U.S. Attorney General Merrick Garland outdid himself last week with his appointment of David Weiss as special counsel to continue the investigation of Hunter Biden. In a case that has already featured a series of inexplicable decisions pointing ineluctably to a cover-up, the Weiss appointment indicated that concealment and not enlightenment continues to be the order of the day – because while the need for the appointment of a special counsel has been readily apparent for months, the selection of Mr. Weiss just makes no sense.

With the collapse of the proposed plea bargain between the government and Hunter Biden, Weiss will now presumably get to investigate and possibly prosecute Biden’s alleged failure to pay taxes, falsification of a gun application, his failure to register as a lobbyist for foreign entities, and other possible crimes we have yet to hear about.


The public would doubtless also want him to reveal what was behind the statute of limitations on some of the more serious tax allegations, as well as how it came to pass that Biden was offered a sweetheart deal that included an extraordinary offer of blanket immunity. Keep in mind that many millions of dollars allegedly flowed to Biden and his designees from foreign companies through a myriad of shell corporations which bore all of the hallmarks of classic tax-dodging schemes. The incredulity expressed by the federal judge presiding over that aborted plea hearing spoke volumes.

It is important to note: Weiss was in charge of the investigation of Hunter Biden, and all of the above is his work product. Does the Attorney General (or anyone else, for that matter) really believe that Weiss can be relied upon to blow the whistle on himself or any of his partners in this episode? We now know that the testimony of several IRS whistleblowers alleges that decisions made throughout the Hunter Biden investigation led by Weiss were influenced by politics. With all this in mind, one has to ask: Was the Weiss appointment designed to shed light, or to continue the obfuscation?

Additionally, Mr. Garland has long maintained that if Weiss made a request to be appointed special counsel because he felt he needed additional formal powers, the request would be granted; Garland says he appointed Weiss as special counsel because the latter now asked for it. But how could Weiss have signed off on the aborted plea deal before pursuing all relevant avenues of inquiry? One of the main reasons the plea deal reeked lay in the fact that, despite granting blanket immunity, it did not contain anything about a violation of the Foreign Agent Registration Act. If it had, there would have needed to be something about who in the government Hunter Biden illegally importuned on behalf of his clients. After all, unless Hunter was just blowing smoke, he did tell his clients that he was speaking to his father on their behalf.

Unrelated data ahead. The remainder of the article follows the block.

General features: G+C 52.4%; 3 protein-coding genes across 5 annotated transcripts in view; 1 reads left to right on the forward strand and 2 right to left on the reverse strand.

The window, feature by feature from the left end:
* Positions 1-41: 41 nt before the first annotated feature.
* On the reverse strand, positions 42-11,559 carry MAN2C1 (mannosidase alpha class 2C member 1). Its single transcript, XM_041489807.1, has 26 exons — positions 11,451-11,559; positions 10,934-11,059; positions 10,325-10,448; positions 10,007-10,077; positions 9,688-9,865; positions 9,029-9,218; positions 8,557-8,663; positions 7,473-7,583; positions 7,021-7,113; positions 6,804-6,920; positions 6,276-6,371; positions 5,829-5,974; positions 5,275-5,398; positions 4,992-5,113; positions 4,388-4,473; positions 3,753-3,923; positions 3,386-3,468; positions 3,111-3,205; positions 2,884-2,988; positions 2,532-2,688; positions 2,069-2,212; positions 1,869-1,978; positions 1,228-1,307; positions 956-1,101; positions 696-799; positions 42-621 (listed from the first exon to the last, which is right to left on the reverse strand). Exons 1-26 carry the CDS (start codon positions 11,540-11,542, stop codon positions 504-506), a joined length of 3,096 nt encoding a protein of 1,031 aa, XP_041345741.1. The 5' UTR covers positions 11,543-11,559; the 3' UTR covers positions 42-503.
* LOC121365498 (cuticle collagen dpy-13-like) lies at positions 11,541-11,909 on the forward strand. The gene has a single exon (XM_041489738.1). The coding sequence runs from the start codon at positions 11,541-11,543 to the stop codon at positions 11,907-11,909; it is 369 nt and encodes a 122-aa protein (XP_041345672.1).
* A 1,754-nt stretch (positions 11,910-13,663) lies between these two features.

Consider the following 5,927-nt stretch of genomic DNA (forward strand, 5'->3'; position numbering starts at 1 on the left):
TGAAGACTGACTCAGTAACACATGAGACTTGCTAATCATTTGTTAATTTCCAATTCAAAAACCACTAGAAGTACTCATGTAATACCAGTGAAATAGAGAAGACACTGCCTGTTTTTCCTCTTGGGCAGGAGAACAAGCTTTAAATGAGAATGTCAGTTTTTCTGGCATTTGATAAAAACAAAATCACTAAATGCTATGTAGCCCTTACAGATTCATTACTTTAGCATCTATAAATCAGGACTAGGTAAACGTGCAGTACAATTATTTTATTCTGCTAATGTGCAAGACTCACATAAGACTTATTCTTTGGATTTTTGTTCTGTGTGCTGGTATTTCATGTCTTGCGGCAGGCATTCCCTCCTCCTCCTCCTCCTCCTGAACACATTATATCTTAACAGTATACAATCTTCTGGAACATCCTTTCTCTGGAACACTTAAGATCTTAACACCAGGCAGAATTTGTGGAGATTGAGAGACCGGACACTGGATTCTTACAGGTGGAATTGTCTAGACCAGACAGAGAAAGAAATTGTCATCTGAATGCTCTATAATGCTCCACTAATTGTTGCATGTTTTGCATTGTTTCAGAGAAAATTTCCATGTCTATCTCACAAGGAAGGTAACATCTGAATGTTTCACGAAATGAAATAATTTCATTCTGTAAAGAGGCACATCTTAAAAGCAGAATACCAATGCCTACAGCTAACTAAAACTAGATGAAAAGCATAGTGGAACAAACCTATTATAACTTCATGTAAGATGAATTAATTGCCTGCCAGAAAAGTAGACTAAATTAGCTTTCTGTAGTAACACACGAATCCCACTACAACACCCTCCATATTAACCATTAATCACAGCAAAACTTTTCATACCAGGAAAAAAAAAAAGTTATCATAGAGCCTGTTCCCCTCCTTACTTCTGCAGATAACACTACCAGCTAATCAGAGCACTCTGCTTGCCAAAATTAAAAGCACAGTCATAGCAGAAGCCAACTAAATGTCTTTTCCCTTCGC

Now, this does not necessarily mean that then-Vice President Joe Biden took money in exchange for acting on their behalf, but it would at least have enmeshed him in an influence-peddling scheme.

So many of us would like for Weiss to follow the money trail his investigation uncovers wherever it may lead, if only to dispel the aura of corruption that has engulfed the President. At the same time, we are also mindful that an ongoing criminal investigation by the special counsel would probably mark the end of congressional inquiries, since “ongoing investigation” is a standard ploy of those not wishing to cooperate with Congressional oversight committees. The question now is whether we can expect a new cover-up that seeks to conceal the earlier one. Time will tell.


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